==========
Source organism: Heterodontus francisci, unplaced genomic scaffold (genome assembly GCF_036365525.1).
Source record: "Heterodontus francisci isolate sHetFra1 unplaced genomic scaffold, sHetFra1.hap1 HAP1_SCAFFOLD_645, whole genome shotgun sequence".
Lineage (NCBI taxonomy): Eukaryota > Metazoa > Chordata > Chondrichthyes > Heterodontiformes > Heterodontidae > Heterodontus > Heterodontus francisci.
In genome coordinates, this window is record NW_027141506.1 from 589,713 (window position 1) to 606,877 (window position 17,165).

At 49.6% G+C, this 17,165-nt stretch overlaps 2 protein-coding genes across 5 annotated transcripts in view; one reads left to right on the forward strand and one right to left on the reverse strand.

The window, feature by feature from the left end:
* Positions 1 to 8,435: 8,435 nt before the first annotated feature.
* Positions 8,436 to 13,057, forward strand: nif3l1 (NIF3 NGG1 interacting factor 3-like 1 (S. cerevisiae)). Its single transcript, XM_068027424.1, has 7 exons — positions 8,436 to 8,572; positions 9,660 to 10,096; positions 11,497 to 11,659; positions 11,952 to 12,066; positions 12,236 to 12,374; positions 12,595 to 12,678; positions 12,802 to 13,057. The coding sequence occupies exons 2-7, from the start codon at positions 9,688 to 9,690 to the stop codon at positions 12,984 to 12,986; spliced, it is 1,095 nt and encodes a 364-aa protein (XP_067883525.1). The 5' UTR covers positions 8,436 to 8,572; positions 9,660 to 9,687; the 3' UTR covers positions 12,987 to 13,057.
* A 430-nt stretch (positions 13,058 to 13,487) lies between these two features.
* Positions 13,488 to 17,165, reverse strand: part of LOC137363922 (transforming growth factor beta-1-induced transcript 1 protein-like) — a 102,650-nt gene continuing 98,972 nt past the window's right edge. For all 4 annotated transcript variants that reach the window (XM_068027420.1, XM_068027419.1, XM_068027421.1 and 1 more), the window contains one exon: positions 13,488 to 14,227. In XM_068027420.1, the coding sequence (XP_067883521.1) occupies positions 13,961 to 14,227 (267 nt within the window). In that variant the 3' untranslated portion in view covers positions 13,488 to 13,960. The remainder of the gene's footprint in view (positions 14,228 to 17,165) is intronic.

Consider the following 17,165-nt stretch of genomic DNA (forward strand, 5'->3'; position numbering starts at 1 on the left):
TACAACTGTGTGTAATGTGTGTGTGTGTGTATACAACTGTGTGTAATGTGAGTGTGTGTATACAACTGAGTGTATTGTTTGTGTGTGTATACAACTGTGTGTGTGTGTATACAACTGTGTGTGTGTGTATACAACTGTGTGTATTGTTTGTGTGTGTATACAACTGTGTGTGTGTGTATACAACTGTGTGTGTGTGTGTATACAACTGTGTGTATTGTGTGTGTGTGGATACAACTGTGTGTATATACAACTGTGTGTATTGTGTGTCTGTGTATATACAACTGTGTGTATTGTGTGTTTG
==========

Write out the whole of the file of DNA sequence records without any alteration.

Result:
Source organism: Heterodontus francisci, unplaced genomic scaffold (genome assembly GCF_036365525.1).
Source record: "Heterodontus francisci isolate sHetFra1 unplaced genomic scaffold, sHetFra1.hap1 HAP1_SCAFFOLD_645, whole genome shotgun sequence".
Lineage (NCBI taxonomy): Eukaryota > Metazoa > Chordata > Chondrichthyes > Heterodontiformes > Heterodontidae > Heterodontus > Heterodontus francisci.
In genome coordinates, this window is record NW_027141506.1 from 589,713 (window position 1) to 606,877 (window position 17,165).

At 49.6% G+C, this 17,165-nt stretch overlaps 2 protein-coding genes across 5 annotated transcripts in view; one reads left to right on the forward strand and one right to left on the reverse strand.

The window, feature by feature from the left end:
* Positions 1 to 8,435: 8,435 nt before the first annotated feature.
* Positions 8,436 to 13,057, forward strand: nif3l1 (NIF3 NGG1 interacting factor 3-like 1 (S. cerevisiae)). Its single transcript, XM_068027424.1, has 7 exons — positions 8,436 to 8,572; positions 9,660 to 10,096; positions 11,497 to 11,659; positions 11,952 to 12,066; positions 12,236 to 12,374; positions 12,595 to 12,678; positions 12,802 to 13,057. The coding sequence occupies exons 2-7, from the start codon at positions 9,688 to 9,690 to the stop codon at positions 12,984 to 12,986; spliced, it is 1,095 nt and encodes a 364-aa protein (XP_067883525.1). The 5' UTR covers positions 8,436 to 8,572; positions 9,660 to 9,687; the 3' UTR covers positions 12,987 to 13,057.
* A 430-nt stretch (positions 13,058 to 13,487) lies between these two features.
* Positions 13,488 to 17,165, reverse strand: part of LOC137363922 (transforming growth factor beta-1-induced transcript 1 protein-like) — a 102,650-nt gene continuing 98,972 nt past the window's right edge. For all 4 annotated transcript variants that reach the window (XM_068027420.1, XM_068027419.1, XM_068027421.1 and 1 more), the window contains one exon: positions 13,488 to 14,227. In XM_068027420.1, the coding sequence (XP_067883521.1) occupies positions 13,961 to 14,227 (267 nt within the window). In that variant the 3' untranslated portion in view covers positions 13,488 to 13,960. The remainder of the gene's footprint in view (positions 14,228 to 17,165) is intronic.

Consider the following 17,165-nt stretch of genomic DNA (forward strand, 5'->3'; position numbering starts at 1 on the left):
TACAACTGTGTGTAATGTGTGTGTGTGTGTATACAACTGTGTGTAATGTGAGTGTGTGTATACAACTGAGTGTATTGTTTGTGTGTGTATACAACTGTGTGTGTGTGTATACAACTGTGTGTGTGTGTATACAACTGTGTGTATTGTTTGTGTGTGTATACAACTGTGTGTGTGTGTATACAACTGTGTGTGTGTGTGTATACAACTGTGTGTATTGTGTGTGTGTGGATACAACTGTGTGTATATACAACTGTGTGTATTGTGTGTCTGTGTATATACAACTGTGTGTATTGTGTGTTTG